Report: Using Real-World Truck Telematics Data to Identify Electrifiable Trucks, Inform Charging Infrastructure Investments, and Explore Emissions Reductions
By Jessie Lund, Dave Mullaney, Emily Porter, John Schroeder
Trucks in the United States produce 25 percent of transportation greenhouse gas emissions even though they only make up 10 percent of vehicles on the road. And the problem is growing — emissions from trucks have nearly doubled in the past 30 years and are slated to increase faster as e-commerce booms.
Fortunately, development in EV technology has led to breakthroughs in electric medium- and heavy-duty vehicles. Today, although supply is still relatively low, there are dozens of battery-electric truck models available in the United States and Canada alone, and that number is increasing rapidly to meet demand. Across the United States, fleets have already committed to deploying over 140,000 electric vehicles.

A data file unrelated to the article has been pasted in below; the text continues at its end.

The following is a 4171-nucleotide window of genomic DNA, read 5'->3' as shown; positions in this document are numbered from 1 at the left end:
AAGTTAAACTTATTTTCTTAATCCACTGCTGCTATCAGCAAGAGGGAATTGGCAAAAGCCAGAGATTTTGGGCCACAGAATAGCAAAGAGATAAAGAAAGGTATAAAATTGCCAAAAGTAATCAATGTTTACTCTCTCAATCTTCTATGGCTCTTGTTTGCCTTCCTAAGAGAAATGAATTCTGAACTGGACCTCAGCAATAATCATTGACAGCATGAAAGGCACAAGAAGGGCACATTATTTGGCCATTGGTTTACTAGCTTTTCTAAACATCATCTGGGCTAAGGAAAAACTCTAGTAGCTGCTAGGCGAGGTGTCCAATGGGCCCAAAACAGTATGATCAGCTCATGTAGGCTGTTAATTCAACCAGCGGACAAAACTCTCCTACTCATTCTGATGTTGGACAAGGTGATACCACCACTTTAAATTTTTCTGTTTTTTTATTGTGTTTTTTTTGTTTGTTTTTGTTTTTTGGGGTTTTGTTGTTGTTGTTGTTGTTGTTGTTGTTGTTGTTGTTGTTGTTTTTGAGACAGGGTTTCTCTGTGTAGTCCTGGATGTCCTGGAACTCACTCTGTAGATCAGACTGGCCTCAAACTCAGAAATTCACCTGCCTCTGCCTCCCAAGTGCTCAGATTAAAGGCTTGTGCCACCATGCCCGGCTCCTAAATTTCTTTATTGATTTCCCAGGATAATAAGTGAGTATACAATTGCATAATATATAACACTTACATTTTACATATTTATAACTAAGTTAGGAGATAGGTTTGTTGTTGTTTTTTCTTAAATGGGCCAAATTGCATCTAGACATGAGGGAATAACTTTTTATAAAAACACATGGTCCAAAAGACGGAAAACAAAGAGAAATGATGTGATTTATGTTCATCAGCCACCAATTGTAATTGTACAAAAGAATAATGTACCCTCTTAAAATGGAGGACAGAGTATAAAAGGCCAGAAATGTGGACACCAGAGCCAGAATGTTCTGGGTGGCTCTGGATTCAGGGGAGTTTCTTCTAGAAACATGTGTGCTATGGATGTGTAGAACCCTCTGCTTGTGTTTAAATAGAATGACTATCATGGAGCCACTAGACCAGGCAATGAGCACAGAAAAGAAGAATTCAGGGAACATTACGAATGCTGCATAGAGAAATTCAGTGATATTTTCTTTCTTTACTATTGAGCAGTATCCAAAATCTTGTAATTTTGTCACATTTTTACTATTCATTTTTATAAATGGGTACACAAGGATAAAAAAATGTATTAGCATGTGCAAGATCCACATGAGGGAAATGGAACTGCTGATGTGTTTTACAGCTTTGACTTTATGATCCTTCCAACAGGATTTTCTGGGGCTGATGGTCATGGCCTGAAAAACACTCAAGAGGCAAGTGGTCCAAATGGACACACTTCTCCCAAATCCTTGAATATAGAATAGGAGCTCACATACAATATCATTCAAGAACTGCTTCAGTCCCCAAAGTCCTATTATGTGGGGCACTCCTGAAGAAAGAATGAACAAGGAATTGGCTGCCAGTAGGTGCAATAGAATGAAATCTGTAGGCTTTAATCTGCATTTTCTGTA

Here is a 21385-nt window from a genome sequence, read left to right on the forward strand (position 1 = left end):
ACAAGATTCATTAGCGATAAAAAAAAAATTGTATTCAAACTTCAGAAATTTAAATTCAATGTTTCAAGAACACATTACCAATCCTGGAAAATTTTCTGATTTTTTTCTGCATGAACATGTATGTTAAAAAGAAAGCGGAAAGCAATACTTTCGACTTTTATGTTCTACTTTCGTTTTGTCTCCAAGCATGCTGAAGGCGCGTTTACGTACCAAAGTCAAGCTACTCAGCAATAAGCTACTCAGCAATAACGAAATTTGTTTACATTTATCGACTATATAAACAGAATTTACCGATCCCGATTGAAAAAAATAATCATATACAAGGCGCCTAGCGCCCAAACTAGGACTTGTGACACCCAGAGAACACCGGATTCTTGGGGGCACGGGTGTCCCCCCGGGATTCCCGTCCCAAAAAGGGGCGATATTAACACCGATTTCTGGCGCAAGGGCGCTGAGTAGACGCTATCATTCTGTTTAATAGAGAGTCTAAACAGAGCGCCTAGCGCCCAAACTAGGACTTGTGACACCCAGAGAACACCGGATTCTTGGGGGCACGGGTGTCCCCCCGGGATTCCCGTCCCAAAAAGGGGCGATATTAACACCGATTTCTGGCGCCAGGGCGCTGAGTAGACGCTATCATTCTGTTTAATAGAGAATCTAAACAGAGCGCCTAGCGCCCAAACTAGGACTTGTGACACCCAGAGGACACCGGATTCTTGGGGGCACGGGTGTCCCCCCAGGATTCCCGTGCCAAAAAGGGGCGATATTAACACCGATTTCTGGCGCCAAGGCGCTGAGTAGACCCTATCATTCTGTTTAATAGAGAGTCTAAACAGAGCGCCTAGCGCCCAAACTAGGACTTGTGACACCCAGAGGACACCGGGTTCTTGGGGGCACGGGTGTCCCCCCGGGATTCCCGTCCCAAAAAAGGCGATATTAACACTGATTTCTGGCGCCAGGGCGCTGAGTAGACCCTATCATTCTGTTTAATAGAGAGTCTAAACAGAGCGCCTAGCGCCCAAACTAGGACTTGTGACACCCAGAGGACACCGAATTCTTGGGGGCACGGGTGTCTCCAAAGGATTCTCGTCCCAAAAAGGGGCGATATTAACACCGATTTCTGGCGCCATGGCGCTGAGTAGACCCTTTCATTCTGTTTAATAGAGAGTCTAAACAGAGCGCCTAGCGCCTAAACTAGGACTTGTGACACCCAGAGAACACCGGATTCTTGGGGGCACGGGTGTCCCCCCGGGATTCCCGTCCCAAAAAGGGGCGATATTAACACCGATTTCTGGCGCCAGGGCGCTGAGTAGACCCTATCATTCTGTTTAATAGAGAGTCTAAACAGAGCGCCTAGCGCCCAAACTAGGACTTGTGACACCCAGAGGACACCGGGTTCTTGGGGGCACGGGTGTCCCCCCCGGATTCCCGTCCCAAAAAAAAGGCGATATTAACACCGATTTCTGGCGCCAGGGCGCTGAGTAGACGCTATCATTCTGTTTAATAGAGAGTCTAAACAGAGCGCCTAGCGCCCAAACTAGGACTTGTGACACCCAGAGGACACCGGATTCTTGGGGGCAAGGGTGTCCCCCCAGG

This report uses real-world observed trucking telematics data from Geotab to investigate which trucks in California and New York can electrify the fastest based on currently available electric truck models.
Our analysis shows that many big trucks in the two states — approximately 65 percent of medium-duty trucks and 49 percent of heavy-duty trucks — are regularly driving short enough routes that they could be replaced with electric trucks that are on the market today.
The report also examines the amount of energy and charging infrastructure that these early electrifiable trucks need, in addition to emissions from the grid under various charging schedules. Regardless of when charging occurs, emissions per mile are less than half (and in some cases less than 10 percent) of those from diesel trucks. California and New York house approximately 14 percent of the truck population in the United States. In the next iteration of this project, the authors will perform a similar analysis for all 15 states that are following California’s lead.
Below, trucking telematics data from Geotab is used as the foundation to calculate energy needs, load curves, and emissions from early trucking electrification.